"That kind of upset me a little bit, the fact that I'm (17) on the list, but I should probably be (No.) 3 or 4," Perez told Golf Digest. "So it kind of put a bitter taste in my mouth. The fact that you win on the PGA Tour and you beat some good players, yet you don't get any points because of what our committee has decided to do."

Perez won't be earning any points this week because he has opted to tee it up at the European Tour's Omega Dubai Desert Classic. The decision comes after Perez finished T-21 last week at the Singapore Open, and it means that the veteran is missing the Farmers Insurance Open in his former hometown of San Diego for the first time since 2001.

Perez went to high school a few minutes from Torrey Pines, and he defeated a field that included Tiger Woods to win the junior world title on the South Course in 1993. His father, Tony, has been a longtime starter on the tournament's opening hole, and Perez was a runner-up in 2014 and tied for fourth last year.

Getty Images

Woods favored to miss Farmers Insurance Open cut

By Will GrayJanuary 24, 2018, 1:54 am

If the Las Vegas bookmakers are to be believed, folks in the San Diego area hoping to see Tiger Woods this week might want to head to Torrey Pines early.

Woods is making his first competitive start of the year this week at the Farmers Insurance Open, and it will be his first official start on the PGA Tour since last year's event. He missed nearly all of 2017 because of a back injury before returning with a T-9 finish last month at the Hero World Challenge.

But the South Course at Torrey Pines is a far different test than Albany, and the Westgate Las Vegas SuperBook lists Woods as a -180 favorite to miss the 36-hole cut. It means bettors must wager $180 to win $100, while his +150 odds to make the cut mean a bettor can win $150 with a $100 wager.

Woods is listed at 25/1 to win. He won the tournament for the seventh time in 2013, but in three appearances since he has missed the 36-hole cut, missed the 54-hole cut and withdrawn after 12 holes.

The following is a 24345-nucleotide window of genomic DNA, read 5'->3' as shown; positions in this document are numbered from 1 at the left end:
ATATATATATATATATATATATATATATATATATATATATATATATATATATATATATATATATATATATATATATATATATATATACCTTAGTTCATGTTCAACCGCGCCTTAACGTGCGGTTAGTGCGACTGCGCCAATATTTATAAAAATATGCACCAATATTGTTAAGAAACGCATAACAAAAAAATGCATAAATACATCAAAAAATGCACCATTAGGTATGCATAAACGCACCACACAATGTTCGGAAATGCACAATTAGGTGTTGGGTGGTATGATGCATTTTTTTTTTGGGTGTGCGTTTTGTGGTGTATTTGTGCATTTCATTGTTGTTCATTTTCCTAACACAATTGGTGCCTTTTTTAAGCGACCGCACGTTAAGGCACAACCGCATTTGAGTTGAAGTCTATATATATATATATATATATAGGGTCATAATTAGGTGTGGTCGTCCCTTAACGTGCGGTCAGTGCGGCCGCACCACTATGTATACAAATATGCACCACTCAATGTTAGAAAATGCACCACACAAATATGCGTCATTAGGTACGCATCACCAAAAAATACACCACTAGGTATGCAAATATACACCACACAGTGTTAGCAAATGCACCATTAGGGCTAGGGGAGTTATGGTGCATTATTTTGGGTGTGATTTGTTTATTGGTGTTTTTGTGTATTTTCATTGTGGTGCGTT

Here's a look at the various Woods-related prop bets available at the Westgate:

Will Woods make the 36-hole cut? Yes +150, No -180

Lowest single-round score (both courses par 72): Over/Under 70

Highest single-round score: Over/Under 74.5

Will Woods finish inside the top 10? Yes +350, No -450

Will Woods finish inside the top 20? Yes +170, No -200

Will Woods withdraw during the tournament? Yes +650, No -1000

Getty Images

Monahan buoyed by Tour's sponsor agreements

By Rex HoggardJanuary 24, 2018, 12:27 am

SAN DIEGO – Farmers Insurance announced on Tuesday at Torrey Pines a seven-year extension of the company’s sponsorship of the Southern California PGA Tour event. This comes on the heels of Sony extending its sponsorship of the year’s first full-field event in Hawaii through 2022.

Although these might seem to be relatively predictable moves, considering the drastic makeover of the Tour schedule that will begin with the 2018-19 season, it is a telling sign of the confidence corporations have in professional golf.

“It’s a compliment to our players and the value that the sponsors are achieving,” Tour commissioner Jay Monahan said.

Monahan said that before 2014 there were no 10-year title sponsorship agreements in place. Now there are seven events sponsored for 10-years, and another five tournaments that have agreements in place of at least seven years.

“What it means is, it gives organizations like the Century Club [which hosts this week’s Farmers Insurance Open], when you have that level of stability on a long-term basis that allows you to invest in your product, to grow interest and to grow the impact of it,” Monahan said. “You experienced what this was like in 2010 or seen other tournaments that you don’t know what the future is.S o to go out and sell and inspire a community and you can’t state that we have a long-term agreement it’s more difficult.”

Events like this year’s Houston Open, Colonial in Fort Worth, Texas, and The National all currently don’t have title sponsors – although officials at Colonial are confident they can piece together a sponsorship package. But even that is encouraging to Monahan considering the uncertainty surrounding next season’s schedule, which will include the PGA Championship moving to May and The Players to March as well as a pre-Labor Day finish to the season.

“When you look back historically to any given year [the number of events needing sponsors] is lower than the typical average,” Monahan said. “As we start looking to a new schedule next year, you get excited about a great schedule with a great group of partners.”

Getty Images

Day WDs from Farmers pro-am because of sore back

By Golf Channel DigitalJanuary 24, 2018, 12:07 am

SAN DIEGO – Jason Day has withdrawn from the Wednesday pro-am at the Farmers Insurance Open, citing a sore back.

Day, the 2015 champion, played a practice round with Tiger Woods and Bryson DeChambeau on Tuesday at Torrey Pines, and he is still expected to play in the tournament.

Day was replaced in the pro-am by Whee Kim. 

Making his first start since the Australian Open in November, Day is scheduled to tee off at 1:30 p.m. ET Thursday alongside Jon Rahm and Brandt Snedeker.